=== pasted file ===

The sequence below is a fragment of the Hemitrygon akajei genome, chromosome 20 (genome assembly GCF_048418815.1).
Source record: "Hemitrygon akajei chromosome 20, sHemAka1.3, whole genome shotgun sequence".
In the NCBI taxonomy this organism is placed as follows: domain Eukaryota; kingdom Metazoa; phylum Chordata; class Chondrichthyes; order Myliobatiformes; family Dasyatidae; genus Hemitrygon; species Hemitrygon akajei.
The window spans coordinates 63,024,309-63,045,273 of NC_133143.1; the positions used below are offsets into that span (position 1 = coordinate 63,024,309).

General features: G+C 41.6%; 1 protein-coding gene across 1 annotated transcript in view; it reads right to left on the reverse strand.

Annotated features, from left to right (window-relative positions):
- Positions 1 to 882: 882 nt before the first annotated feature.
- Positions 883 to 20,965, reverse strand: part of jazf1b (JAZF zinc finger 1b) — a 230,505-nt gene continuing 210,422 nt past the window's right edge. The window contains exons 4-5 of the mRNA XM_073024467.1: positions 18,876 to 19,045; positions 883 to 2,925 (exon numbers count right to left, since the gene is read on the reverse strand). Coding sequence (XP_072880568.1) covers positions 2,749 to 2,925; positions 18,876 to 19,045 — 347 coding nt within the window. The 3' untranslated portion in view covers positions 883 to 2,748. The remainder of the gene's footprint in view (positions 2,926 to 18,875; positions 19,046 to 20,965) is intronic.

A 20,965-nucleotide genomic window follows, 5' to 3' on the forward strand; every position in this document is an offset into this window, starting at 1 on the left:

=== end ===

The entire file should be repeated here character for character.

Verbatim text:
The sequence below is a fragment of the Hemitrygon akajei genome, chromosome 20 (genome assembly GCF_048418815.1).
Source record: "Hemitrygon akajei chromosome 20, sHemAka1.3, whole genome shotgun sequence".
In the NCBI taxonomy this organism is placed as follows: domain Eukaryota; kingdom Metazoa; phylum Chordata; class Chondrichthyes; order Myliobatiformes; family Dasyatidae; genus Hemitrygon; species Hemitrygon akajei.
The window spans coordinates 63,024,309-63,045,273 of NC_133143.1; the positions used below are offsets into that span (position 1 = coordinate 63,024,309).

General features: G+C 41.6%; 1 protein-coding gene across 1 annotated transcript in view; it reads right to left on the reverse strand.

Annotated features, from left to right (window-relative positions):
- Positions 1 to 882: 882 nt before the first annotated feature.
- Positions 883 to 20,965, reverse strand: part of jazf1b (JAZF zinc finger 1b) — a 230,505-nt gene continuing 210,422 nt past the window's right edge. The window contains exons 4-5 of the mRNA XM_073024467.1: positions 18,876 to 19,045; positions 883 to 2,925 (exon numbers count right to left, since the gene is read on the reverse strand). Coding sequence (XP_072880568.1) covers positions 2,749 to 2,925; positions 18,876 to 19,045 — 347 coding nt within the window. The 3' untranslated portion in view covers positions 883 to 2,748. The remainder of the gene's footprint in view (positions 2,926 to 18,875; positions 19,046 to 20,965) is intronic.

A 20,965-nucleotide genomic window follows, 5' to 3' on the forward strand; every position in this document is an offset into this window, starting at 1 on the left: